Sir Richard Branson сonquered space: British businessman Sir Richard Branson is on his way to fulfilling his lifelong dream of flying to the edge of space.
His Virgin Galactic rocket plane has embarked on a 1.5-hour flight, during which it will reach an altitude where the sky turns black and the Earth’s horizon recedes into the distance.
The entrepreneur says he wants to evaluate the experience before letting paying customers on board next year.
The flight over New Mexico began shortly after 08:30 EST (3:30 p.m. BST).
Virgin Galactic is providing an online broadcast of the event.
Sir Richard has come a long way to get to this point. He first announced his intention to build a space plane in 2004, with the expectation that it would be commercially available by 2007.
But technical difficulties, including a fatal accident during a test flight in 2014, made the space project one of the most challenging of his career.
“I’ve wanted to go into space since I was a kid, and I want to give hundreds of thousands of other people over the next 100 years the opportunity to go into space, hopefully,” Sir Richard told the BBC.
“And why shouldn’t they go to space? Space is extraordinary; the universe is magnificent. I want people to be able to look back at our beautiful Earth, come home and work very hard to try to do something magical with it, to take care of it.”
How does his rocketplane work?
The vehicle, known as Unity, will be taken by a much larger aircraft to an altitude of about 15 kilometers (50,000 feet), where it will be released.
The rocket engine in the back of the Unity will then ignite and lift the craft into the sky. The engine will burn for 60 seconds, during which time Sir Richard, his three crew members and the two pilots in front will have a remarkable view of the planet below.
The maximum altitude reached by Unity is about 90 km (55 miles, or 295,000 feet), but closer to the top of the climb Sir Richard will begin to enjoy a few minutes of weightlessness and be able to float around the cockpit and look out the window.
Eventually, however, he will have to strap himself into his seat for the return to the spaceport in New Mexico.
What will he see out the porthole?
Throughout the flight, Sir Richard will receive instructions from Beth Moses. She is the chief astronautical instructor for Virgin Galactic, a company owned by a businessman. Besides the company’s test pilots, Moses is the only person who has experienced the whole experience of flying. The view, she says, is “just phenomenal.”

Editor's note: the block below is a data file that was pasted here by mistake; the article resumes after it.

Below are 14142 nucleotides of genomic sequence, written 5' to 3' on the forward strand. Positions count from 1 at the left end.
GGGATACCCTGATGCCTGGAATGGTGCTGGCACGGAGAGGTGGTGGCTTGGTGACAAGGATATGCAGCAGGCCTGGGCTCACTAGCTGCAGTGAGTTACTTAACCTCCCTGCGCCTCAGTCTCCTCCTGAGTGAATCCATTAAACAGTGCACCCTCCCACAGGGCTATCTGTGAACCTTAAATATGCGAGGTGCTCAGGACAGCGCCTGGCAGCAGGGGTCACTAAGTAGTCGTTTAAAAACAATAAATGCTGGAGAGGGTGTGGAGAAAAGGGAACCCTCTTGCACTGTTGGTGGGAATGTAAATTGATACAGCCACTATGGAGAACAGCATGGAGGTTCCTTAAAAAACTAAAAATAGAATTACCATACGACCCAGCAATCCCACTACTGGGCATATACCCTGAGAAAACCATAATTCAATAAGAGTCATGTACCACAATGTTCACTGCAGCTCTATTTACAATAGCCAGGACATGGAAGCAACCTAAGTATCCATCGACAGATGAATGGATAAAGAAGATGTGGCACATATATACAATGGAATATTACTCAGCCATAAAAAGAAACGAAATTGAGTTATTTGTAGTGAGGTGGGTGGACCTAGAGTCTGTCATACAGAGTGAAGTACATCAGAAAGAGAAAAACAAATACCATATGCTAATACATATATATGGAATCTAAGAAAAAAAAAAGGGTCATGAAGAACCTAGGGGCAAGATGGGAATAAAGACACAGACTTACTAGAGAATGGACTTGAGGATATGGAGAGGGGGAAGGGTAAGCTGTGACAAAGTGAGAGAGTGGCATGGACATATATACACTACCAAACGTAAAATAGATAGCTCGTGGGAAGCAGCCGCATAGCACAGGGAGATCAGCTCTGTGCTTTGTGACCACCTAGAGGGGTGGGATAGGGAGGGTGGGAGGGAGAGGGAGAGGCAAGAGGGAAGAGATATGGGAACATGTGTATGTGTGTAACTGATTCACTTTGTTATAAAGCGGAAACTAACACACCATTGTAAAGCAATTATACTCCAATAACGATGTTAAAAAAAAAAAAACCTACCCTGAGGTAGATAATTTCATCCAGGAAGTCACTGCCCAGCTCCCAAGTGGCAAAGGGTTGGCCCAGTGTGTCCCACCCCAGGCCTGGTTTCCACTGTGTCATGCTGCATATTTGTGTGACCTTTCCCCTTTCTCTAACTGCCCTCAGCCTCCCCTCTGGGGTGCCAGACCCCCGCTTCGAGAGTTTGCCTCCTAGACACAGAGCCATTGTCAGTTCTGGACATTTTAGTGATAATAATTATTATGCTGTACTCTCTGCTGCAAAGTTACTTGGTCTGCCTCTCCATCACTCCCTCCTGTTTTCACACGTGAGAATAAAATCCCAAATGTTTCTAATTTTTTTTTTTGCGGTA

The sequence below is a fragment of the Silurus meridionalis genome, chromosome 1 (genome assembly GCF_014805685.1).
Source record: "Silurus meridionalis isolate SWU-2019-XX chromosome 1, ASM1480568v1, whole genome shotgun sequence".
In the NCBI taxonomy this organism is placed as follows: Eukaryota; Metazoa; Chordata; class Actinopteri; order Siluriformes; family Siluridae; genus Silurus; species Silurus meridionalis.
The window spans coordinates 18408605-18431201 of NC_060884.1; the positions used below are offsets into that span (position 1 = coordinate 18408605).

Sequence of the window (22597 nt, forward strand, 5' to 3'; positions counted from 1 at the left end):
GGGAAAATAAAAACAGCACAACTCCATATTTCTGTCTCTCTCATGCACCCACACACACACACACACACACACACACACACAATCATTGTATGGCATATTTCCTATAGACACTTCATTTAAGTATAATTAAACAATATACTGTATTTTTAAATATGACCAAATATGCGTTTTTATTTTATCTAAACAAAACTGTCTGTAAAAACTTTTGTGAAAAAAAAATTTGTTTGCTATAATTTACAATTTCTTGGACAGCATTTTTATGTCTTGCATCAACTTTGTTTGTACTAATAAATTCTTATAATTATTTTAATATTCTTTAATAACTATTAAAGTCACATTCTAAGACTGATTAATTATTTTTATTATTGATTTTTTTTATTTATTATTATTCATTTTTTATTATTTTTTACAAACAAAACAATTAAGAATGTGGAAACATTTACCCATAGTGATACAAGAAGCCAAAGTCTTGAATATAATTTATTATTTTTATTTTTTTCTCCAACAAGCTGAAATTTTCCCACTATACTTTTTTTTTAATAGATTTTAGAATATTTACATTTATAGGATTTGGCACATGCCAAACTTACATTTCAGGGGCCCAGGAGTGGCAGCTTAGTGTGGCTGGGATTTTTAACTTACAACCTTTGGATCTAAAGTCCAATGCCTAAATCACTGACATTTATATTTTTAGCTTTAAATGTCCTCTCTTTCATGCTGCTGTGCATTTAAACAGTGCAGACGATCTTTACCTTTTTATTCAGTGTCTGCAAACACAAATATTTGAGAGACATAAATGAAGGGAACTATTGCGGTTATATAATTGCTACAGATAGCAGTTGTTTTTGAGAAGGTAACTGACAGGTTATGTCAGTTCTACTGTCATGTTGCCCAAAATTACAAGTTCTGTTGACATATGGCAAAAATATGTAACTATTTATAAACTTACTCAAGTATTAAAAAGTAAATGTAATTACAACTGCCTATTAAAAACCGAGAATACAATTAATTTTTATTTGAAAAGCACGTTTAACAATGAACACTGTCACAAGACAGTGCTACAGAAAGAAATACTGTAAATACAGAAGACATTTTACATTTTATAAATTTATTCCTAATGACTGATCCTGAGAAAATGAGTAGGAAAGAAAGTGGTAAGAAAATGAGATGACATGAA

“The pictures don’t convey it. It’s just so bright and beautiful. I saw the ocean, half of the United States and half of Mexico. I saw green land and white snow-capped mountains,” she told BBC News.
“Because you’re weightless and still and the ship has stopped and you can just soak it all in, really timeless. It’s imprinted on my soul.”
Who is Sir Richard’s competitor?
Unity is a suborbital ship. That means it cannot gain the speed and altitude necessary to stay in space and circle the globe.
The only other close-to-market suborbital system belongs to Amazon.com founder Jeff Bezos. He has a rocket and capsule he calls the New Shepard, and on July 20 he will set off on the first flight with a crew.
The retail billionaire is set to fly just over 100 kilometers over Texas with his brother Mark, famed female aviator Wally Funk and a mystery man who bid $28 million (£20 million) at a ticket auction.
But while Sir Richard has a line of about 600 people who have already made deposits for tickets worth up to $250,000 (£180,000), Mr. Bezos has so far said little about how he intends to commercialize New Shepard.
Is the competition friendly?
Sir Richard says he spoke to Jeff Bezos on the phone, and they wished each other well in their space endeavors. But undoubtedly there is some edge to their relationship.
Mr. Bezos was the first to announce his mission, and only then did Sir Richard move his own published schedule to qualify for the first flight.
On Friday, Mr. Bezos’ Blue Origin space company published a tweet mocking Virgin Galactic’s Unity vehicle. The message repeated the claim that anyone who flies a rocketplane will forever have an asterisk next to their name because they will not reach the “internationally recognized” altitude at which space begins – the so-called Carman line of 100 kilometers.
The tweet also states that Unity’s environmental impact is much greater than that of New Shepard. Virgin Galactic told the BBC that the carbon footprint of a flight on Unity is equivalent to a business flight from London to New York, but that all of the company’s activities are offset.
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From the beginning, New Shepard was designed to fly above the Kármán line so none of our astronauts have an asterisk next to their name. For 96% of the world’s population, space begins 100 km up at the internationally recognized Kármán line. pic.twitter.com/QRoufBIrUJ
— Blue Origin (@blueorigin) July 9, 2021
View original tweet on Twitter
The U.S. government recognizes the boundary of space at about 80 kilometers (50 miles) and awards astronaut wings to anyone who exceeds that altitude.